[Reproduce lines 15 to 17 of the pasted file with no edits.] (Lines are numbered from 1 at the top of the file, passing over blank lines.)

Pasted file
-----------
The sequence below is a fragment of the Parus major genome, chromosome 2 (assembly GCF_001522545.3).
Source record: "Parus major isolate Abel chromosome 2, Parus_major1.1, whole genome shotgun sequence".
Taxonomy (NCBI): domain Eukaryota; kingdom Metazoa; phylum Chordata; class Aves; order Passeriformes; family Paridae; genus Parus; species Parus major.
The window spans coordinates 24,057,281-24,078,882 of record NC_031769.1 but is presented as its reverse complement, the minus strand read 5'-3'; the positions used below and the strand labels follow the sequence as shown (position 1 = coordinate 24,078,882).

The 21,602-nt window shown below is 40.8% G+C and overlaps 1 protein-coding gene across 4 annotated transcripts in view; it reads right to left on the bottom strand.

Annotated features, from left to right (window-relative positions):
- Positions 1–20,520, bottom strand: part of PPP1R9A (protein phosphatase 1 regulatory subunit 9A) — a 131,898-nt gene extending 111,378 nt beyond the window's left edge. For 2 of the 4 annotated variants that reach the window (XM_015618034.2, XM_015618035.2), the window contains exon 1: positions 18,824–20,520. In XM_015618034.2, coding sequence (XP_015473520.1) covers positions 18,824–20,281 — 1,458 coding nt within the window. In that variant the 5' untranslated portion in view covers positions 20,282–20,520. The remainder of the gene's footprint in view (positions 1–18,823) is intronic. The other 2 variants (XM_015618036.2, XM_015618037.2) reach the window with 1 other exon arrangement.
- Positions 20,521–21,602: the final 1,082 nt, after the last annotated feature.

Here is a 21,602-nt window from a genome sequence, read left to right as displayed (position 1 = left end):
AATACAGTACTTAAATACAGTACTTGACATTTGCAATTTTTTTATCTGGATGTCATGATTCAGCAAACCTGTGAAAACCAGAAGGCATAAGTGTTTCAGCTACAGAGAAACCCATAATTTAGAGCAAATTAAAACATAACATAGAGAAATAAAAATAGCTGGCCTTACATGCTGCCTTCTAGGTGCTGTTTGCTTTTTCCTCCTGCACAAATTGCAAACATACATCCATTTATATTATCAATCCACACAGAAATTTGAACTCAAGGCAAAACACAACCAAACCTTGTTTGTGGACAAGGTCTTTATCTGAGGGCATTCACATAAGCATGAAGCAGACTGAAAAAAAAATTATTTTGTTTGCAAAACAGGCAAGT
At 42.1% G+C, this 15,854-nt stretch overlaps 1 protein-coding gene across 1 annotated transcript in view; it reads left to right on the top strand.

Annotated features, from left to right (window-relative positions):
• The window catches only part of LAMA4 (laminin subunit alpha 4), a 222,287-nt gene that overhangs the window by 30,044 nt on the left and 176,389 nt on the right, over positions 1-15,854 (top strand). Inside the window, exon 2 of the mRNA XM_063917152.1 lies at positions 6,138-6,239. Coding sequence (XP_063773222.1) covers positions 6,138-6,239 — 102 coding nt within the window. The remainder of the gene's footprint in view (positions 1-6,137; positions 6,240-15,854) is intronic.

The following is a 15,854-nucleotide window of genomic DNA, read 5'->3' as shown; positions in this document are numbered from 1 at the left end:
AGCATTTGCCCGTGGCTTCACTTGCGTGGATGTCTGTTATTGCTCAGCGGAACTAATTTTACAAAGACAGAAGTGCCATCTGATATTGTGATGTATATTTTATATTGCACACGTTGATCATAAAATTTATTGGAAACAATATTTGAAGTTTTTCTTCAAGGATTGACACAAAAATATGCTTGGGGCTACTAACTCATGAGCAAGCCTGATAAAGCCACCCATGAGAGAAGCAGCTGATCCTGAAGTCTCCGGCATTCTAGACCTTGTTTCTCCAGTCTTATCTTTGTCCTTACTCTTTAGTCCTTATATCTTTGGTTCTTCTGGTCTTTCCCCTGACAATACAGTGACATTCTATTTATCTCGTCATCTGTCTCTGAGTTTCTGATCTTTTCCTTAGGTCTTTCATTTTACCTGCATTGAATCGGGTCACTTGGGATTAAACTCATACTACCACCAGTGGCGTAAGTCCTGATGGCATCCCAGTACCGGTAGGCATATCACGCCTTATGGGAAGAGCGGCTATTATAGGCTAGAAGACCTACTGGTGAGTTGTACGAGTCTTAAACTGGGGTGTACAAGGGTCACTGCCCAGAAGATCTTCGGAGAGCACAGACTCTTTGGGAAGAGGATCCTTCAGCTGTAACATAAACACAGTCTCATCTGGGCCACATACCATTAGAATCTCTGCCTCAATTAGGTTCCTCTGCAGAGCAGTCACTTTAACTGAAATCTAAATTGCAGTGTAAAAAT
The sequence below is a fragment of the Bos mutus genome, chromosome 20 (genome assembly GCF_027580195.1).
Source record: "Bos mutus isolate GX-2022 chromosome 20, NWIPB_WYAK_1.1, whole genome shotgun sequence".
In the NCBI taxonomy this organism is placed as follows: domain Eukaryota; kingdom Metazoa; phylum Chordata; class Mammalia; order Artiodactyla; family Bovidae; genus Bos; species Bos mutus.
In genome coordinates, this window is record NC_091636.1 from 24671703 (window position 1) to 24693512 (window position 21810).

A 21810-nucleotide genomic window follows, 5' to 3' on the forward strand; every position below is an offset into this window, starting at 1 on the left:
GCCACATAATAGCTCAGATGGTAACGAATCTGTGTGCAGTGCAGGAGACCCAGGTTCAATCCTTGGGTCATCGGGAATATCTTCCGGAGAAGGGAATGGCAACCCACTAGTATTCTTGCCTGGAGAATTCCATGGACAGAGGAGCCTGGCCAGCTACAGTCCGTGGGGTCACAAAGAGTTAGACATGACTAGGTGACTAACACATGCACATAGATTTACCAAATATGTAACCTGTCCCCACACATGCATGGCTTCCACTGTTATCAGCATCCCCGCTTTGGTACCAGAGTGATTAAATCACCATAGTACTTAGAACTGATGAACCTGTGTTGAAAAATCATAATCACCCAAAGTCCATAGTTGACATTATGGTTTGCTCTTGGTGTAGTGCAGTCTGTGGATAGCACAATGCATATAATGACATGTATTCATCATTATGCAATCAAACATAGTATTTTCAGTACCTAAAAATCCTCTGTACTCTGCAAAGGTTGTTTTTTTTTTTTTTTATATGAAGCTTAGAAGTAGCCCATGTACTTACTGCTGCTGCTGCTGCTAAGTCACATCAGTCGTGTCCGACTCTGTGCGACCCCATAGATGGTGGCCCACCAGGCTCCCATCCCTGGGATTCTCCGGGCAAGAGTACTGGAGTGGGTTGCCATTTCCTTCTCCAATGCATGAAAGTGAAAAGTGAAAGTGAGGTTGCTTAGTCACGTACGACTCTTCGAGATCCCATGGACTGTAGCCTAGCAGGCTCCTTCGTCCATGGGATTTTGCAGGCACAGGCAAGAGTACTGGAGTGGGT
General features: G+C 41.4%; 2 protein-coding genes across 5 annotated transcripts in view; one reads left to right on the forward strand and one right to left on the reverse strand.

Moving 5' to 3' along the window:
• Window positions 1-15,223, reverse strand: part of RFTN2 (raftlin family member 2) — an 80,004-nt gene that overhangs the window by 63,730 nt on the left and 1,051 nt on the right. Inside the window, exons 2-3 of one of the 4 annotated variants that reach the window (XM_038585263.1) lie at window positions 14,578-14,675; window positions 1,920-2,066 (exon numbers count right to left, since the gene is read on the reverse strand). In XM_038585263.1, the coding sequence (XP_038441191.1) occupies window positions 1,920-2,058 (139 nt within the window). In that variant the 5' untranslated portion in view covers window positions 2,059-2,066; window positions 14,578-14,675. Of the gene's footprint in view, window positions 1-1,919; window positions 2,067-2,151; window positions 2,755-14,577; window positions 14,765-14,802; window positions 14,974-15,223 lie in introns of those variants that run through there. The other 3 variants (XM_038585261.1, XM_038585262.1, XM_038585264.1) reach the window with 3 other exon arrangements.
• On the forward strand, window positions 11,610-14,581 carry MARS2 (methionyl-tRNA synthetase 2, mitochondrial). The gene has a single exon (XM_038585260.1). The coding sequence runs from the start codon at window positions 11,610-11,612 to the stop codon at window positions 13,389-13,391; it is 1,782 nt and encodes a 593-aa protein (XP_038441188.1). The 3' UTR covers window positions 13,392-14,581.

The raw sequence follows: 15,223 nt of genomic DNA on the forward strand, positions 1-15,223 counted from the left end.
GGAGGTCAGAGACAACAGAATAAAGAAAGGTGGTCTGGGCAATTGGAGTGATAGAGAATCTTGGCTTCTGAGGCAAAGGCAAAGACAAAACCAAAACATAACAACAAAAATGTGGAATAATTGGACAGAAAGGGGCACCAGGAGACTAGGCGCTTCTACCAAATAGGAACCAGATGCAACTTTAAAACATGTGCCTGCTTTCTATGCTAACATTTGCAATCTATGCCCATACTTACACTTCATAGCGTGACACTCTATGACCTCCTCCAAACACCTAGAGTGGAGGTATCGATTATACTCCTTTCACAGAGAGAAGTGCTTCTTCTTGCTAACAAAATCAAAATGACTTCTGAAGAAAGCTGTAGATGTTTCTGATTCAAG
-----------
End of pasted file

AGCATTTGCCCGTGGCTTCACTTGCGTGGATGTCTGTTATTGCTCAGCGGAACTAATTTTACAAAGACAGAAGTGCCATCTGATATTGTGATGTATATTTTATATTGCACACGTTGATCATAAAATTTATTGGAAACAATATTTGAAGTTTTTCTTCAAGGATTGACACAAAAATATGCTTGGGGCTACTAACTCATGAGCAAGCCTGATAAAGCCACCCATGAGAGAAGCAGCTGATCCTGAAGTCTCCGGCATTCTAGACCTTGTTTCTCCAGTCTTATCTTTGTCCTTACTCTTTAGTCCTTATATCTTTGGTTCTTCTGGTCTTTCCCCTGACAATACAGTGACATTCTATTTATCTCGTCATCTGTCTCTGAGTTTCTGATCTTTTCCTTAGGTCTTTCATTTTACCTGCATTGAATCGGGTCACTTGGGATTAAACTCATACTACCACCAGTGGCGTAAGTCCTGATGGCATCCCAGTACCGGTAGGCATATCACGCCTTATGGGAAGAGCGGCTATTATAGGCTAGAAGACCTACTGGTGAGTTGTACGAGTCTTAAACTGGGGTGTACAAGGGTCACTGCCCAGAAGATCTTCGGAGAGCACAGACTCTTTGGGAAGAGGATCCTTCAGCTGTAACATAAACACAGTCTCATCTGGGCCACATACCATTAGAATCTCTGCCTCAATTAGGTTCCTCTGCAGAGCAGTCACTTTAACTGAAATCTAAATTGCAGTGTAAAAAT
The sequence below is a fragment of the Bos mutus genome, chromosome 20 (genome assembly GCF_027580195.1).
Source record: "Bos mutus isolate GX-2022 chromosome 20, NWIPB_WYAK_1.1, whole genome shotgun sequence".